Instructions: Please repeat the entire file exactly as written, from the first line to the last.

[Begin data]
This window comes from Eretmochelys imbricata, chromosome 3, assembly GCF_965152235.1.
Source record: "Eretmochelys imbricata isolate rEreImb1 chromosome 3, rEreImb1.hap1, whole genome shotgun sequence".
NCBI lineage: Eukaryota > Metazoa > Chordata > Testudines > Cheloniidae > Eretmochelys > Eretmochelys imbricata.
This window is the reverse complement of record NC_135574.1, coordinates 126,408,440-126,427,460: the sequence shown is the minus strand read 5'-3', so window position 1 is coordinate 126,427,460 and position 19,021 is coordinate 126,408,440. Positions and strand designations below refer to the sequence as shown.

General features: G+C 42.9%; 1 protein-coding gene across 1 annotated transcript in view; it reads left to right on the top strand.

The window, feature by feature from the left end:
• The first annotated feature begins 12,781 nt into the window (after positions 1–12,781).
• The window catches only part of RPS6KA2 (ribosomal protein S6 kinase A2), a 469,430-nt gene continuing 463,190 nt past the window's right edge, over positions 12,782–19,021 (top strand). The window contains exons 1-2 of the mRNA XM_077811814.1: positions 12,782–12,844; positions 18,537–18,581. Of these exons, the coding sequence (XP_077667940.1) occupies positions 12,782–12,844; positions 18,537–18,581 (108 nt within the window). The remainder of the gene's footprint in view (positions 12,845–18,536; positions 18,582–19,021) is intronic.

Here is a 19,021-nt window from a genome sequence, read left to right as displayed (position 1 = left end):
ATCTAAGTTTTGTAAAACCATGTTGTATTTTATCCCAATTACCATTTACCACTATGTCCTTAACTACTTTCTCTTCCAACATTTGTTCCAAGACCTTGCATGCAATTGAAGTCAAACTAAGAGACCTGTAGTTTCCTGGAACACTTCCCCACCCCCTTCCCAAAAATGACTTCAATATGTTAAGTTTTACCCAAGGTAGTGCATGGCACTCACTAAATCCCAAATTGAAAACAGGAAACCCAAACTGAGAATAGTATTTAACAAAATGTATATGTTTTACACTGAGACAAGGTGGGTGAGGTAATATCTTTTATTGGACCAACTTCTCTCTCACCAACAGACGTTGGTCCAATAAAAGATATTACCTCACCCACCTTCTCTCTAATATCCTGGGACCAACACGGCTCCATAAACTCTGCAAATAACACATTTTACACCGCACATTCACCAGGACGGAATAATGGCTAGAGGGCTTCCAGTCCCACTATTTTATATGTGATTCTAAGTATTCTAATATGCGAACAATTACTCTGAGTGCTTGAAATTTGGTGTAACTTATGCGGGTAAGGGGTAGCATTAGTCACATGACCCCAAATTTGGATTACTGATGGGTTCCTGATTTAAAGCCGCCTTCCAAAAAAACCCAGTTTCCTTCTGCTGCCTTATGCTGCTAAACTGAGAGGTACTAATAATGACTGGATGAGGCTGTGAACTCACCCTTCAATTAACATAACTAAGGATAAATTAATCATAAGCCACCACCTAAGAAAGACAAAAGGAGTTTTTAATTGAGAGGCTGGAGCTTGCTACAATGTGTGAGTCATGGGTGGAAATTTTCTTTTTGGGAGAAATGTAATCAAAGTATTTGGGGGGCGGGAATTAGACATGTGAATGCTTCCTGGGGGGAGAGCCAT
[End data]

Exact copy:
This window comes from Eretmochelys imbricata, chromosome 3, assembly GCF_965152235.1.
Source record: "Eretmochelys imbricata isolate rEreImb1 chromosome 3, rEreImb1.hap1, whole genome shotgun sequence".
NCBI lineage: Eukaryota > Metazoa > Chordata > Testudines > Cheloniidae > Eretmochelys > Eretmochelys imbricata.
This window is the reverse complement of record NC_135574.1, coordinates 126,408,440-126,427,460: the sequence shown is the minus strand read 5'-3', so window position 1 is coordinate 126,427,460 and position 19,021 is coordinate 126,408,440. Positions and strand designations below refer to the sequence as shown.

General features: G+C 42.9%; 1 protein-coding gene across 1 annotated transcript in view; it reads left to right on the top strand.

The window, feature by feature from the left end:
• The first annotated feature begins 12,781 nt into the window (after positions 1–12,781).
• The window catches only part of RPS6KA2 (ribosomal protein S6 kinase A2), a 469,430-nt gene continuing 463,190 nt past the window's right edge, over positions 12,782–19,021 (top strand). The window contains exons 1-2 of the mRNA XM_077811814.1: positions 12,782–12,844; positions 18,537–18,581. Of these exons, the coding sequence (XP_077667940.1) occupies positions 12,782–12,844; positions 18,537–18,581 (108 nt within the window). The remainder of the gene's footprint in view (positions 12,845–18,536; positions 18,582–19,021) is intronic.

Here is a 19,021-nt window from a genome sequence, read left to right as displayed (position 1 = left end):
ATCTAAGTTTTGTAAAACCATGTTGTATTTTATCCCAATTACCATTTACCACTATGTCCTTAACTACTTTCTCTTCCAACATTTGTTCCAAGACCTTGCATGCAATTGAAGTCAAACTAAGAGACCTGTAGTTTCCTGGAACACTTCCCCACCCCCTTCCCAAAAATGACTTCAATATGTTAAGTTTTACCCAAGGTAGTGCATGGCACTCACTAAATCCCAAATTGAAAACAGGAAACCCAAACTGAGAATAGTATTTAACAAAATGTATATGTTTTACACTGAGACAAGGTGGGTGAGGTAATATCTTTTATTGGACCAACTTCTCTCTCACCAACAGACGTTGGTCCAATAAAAGATATTACCTCACCCACCTTCTCTCTAATATCCTGGGACCAACACGGCTCCATAAACTCTGCAAATAACACATTTTACACCGCACATTCACCAGGACGGAATAATGGCTAGAGGGCTTCCAGTCCCACTATTTTATATGTGATTCTAAGTATTCTAATATGCGAACAATTACTCTGAGTGCTTGAAATTTGGTGTAACTTATGCGGGTAAGGGGTAGCATTAGTCACATGACCCCAAATTTGGATTACTGATGGGTTCCTGATTTAAAGCCGCCTTCCAAAAAAACCCAGTTTCCTTCTGCTGCCTTATGCTGCTAAACTGAGAGGTACTAATAATGACTGGATGAGGCTGTGAACTCACCCTTCAATTAACATAACTAAGGATAAATTAATCATAAGCCACCACCTAAGAAAGACAAAAGGAGTTTTTAATTGAGAGGCTGGAGCTTGCTACAATGTGTGAGTCATGGGTGGAAATTTTCTTTTTGGGAGAAATGTAATCAAAGTATTTGGGGGGCGGGAATTAGACATGTGAATGCTTCCTGGGGGGAGAGCCAT